Just three weeks after Anthony Irwin arrived in Bangkok, Thailand, the Thai Army staged a coup to overthrow the elected government under Prime Minister Thaksin Shinawatra. Irwin recalls seeing soldiers and tanks beginning to crowd the streets.
He had just graduated from State University of New York (SUNY) at New Paltz and decided to take time off. He had come to Bangkok, where his brother had recently moved, with the intention of living there for a year.
Soon after landing in Bangkok, Irwin traveled to Chiang Rai, a town in northern Thailand.
“I was just planning on going on vacation; I had bought a round-trip plane ticket,” he says. “But I really didn’t like Bangkok, and not just because of the coup, that wasn’t the only reason why. I ended up staying in Chiang Rai and finding a job there.”
In Chiang Rai, Irwin began to recognize Buddhism as more than a religion—but as a way of life.
After a year of living in Thailand, Irwin returned to the United States to pursue his master’s degree in southeast Asian studies at the University of Wisconsin–Madison. In August, he will return to Chiang Rai on a Fulbright scholarship to work on his PhD dissertation.
“I was living in Chiang Rai for a year trying to figure out what to do with my life, and I was always interested in religion,” he explains. “Living there, seeing how Buddhism was really like a living religion that people practiced on a daily basis, I started to get into it. There are Buddha statues all over the place, temples all over the place. People wear amulets.”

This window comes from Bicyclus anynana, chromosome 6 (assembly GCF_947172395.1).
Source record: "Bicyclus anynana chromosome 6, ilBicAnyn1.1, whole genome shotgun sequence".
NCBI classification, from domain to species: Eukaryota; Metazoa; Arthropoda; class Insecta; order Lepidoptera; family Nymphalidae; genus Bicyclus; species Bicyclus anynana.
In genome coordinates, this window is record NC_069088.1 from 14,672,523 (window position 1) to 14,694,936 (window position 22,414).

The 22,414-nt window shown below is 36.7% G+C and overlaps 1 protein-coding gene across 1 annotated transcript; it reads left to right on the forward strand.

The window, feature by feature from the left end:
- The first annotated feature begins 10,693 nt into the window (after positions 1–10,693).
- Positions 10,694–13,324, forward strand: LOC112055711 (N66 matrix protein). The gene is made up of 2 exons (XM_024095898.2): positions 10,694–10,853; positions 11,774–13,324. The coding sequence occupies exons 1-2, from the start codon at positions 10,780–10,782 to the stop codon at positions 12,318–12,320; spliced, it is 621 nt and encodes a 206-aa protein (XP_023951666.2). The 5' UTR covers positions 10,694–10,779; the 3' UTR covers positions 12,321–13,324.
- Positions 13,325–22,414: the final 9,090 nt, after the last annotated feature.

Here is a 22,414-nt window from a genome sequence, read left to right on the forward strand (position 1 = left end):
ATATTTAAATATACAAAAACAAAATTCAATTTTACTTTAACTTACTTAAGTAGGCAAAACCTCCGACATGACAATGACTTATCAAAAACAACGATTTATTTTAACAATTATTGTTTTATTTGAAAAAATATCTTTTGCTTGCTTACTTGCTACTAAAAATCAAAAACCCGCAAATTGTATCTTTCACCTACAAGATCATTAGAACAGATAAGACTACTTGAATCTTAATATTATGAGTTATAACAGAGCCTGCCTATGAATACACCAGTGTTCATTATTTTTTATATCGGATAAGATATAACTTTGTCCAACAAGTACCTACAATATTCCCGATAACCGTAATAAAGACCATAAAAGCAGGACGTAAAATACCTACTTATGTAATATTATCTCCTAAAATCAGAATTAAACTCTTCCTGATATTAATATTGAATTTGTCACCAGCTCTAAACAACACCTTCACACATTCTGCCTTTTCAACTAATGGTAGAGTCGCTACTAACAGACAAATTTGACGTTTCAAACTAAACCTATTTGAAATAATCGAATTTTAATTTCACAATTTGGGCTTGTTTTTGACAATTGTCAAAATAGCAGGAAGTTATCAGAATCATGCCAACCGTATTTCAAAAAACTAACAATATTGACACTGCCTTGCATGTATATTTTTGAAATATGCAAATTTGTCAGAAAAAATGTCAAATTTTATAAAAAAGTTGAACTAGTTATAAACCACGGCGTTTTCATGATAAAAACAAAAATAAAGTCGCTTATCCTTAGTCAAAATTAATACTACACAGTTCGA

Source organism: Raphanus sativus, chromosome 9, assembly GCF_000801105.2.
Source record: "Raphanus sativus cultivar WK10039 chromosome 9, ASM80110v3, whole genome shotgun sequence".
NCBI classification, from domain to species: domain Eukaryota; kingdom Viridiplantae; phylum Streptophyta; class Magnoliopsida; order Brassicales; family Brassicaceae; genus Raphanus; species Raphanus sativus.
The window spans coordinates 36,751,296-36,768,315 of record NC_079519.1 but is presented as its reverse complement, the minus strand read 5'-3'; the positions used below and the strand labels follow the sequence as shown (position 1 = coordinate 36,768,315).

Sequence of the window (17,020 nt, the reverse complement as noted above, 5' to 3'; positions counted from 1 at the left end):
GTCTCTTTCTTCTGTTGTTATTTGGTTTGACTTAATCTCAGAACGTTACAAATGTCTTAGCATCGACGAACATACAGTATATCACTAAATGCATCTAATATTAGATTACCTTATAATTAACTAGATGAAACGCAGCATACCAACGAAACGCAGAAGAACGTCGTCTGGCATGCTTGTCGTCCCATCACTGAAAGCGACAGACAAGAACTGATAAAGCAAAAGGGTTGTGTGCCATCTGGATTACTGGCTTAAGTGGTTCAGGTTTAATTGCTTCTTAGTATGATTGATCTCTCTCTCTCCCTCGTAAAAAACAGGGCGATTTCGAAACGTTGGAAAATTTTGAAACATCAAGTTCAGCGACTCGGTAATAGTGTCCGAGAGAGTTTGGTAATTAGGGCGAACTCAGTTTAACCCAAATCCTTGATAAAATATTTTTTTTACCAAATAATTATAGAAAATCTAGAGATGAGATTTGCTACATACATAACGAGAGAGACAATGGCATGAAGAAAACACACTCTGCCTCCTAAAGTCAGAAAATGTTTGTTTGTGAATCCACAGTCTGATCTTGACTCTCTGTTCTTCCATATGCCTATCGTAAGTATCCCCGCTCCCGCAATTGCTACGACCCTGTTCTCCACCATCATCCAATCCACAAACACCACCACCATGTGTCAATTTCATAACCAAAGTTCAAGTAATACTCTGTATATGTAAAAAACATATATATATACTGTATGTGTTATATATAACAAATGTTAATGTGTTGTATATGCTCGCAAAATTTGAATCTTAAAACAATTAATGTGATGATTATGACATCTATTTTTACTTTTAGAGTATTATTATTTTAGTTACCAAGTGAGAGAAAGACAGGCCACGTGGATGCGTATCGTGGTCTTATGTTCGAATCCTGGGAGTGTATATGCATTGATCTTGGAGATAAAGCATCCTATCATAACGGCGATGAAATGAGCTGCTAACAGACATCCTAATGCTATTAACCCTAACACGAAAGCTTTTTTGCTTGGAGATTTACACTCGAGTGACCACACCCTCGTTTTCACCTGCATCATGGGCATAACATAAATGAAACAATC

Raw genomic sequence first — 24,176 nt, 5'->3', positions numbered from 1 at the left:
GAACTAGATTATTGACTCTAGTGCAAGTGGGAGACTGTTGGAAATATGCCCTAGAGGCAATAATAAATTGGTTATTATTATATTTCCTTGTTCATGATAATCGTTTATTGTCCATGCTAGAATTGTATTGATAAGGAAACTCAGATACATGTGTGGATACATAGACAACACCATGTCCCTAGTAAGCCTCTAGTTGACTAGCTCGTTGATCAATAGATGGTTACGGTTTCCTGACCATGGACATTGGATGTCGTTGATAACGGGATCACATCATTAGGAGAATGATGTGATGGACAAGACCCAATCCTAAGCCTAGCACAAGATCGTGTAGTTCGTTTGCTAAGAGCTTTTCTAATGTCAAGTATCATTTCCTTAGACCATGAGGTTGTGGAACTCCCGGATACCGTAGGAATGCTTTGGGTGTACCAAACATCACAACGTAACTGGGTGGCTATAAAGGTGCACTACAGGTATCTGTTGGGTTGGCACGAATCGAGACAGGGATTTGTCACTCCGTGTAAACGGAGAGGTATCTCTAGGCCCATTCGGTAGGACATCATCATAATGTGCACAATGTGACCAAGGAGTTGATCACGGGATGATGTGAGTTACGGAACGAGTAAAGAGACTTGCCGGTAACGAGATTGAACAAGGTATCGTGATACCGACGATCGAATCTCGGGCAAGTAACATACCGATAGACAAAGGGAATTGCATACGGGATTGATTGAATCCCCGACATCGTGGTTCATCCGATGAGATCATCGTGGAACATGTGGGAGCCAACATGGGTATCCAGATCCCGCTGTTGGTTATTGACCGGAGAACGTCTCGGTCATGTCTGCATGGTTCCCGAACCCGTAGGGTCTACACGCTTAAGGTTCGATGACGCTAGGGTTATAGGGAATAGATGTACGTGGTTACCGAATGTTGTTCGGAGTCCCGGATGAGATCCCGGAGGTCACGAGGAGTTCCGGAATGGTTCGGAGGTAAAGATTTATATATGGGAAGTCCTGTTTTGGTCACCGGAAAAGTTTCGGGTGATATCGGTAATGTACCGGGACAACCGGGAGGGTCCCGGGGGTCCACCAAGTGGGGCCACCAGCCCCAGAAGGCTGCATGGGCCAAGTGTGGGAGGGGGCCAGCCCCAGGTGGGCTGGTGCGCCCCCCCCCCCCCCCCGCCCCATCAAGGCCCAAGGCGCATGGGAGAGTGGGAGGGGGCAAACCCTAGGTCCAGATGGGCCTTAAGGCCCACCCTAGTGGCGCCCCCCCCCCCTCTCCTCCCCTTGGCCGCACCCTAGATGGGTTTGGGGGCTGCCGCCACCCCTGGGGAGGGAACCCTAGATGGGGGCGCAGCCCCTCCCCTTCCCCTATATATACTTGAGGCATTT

Irwin took a particular interest in the Buddhist temples in Chiang Rai and all across Thailand. For his Fulbright-supported work, he intends to investigate the myth and reality of building and renovating these temples.
Thailand has a rich history of Buddhist temples, with about 40,000 temples throughout the country and 34,000 of them in use. These temples are constantly renovated and built upon.
“When I was there, I realized all these different temples were involved in different construction projects. They are all building new buildings. I think it is really the confluence of forces that go into constructing a new building, and a Buddhist temple reveals a lot,” he says.
Irwin, who grew up in Jewish family in Rochester, New York, describes his interest in Buddhism as academic, not as a practitioner.
“Studying religion academically is like how sign language interpreters study sign language. They know sign language but they are not deaf,” he says. “Not that being religious is like being deaf.”
So what attracted his interest in Buddhist temples? Irwin credits his experience working on one of the oldest temples in Thailand.
“Where I really got involved was this one temple. The people who were actually doing the construction, the workers, talk about what they’re doing is like religious practice,” he explains. “So even though they are getting paid for it – they are construction workers – they kept saying to me ‘you helping with building this building is really good for you.’ So it is really good for my spiritual self to do this work.”
In his dissertation, Irwin plans to make the case that the construction of these temples is the worldly manifestation of creating religion. He believes that although there are scriptures and prayers, the actual physical construction is what creates religion.
— by Jeff Cartwright
More about the Fulbright programs is available through the UW–Madison International Fellowships Office at http://fellowships.international.wisc.edu/.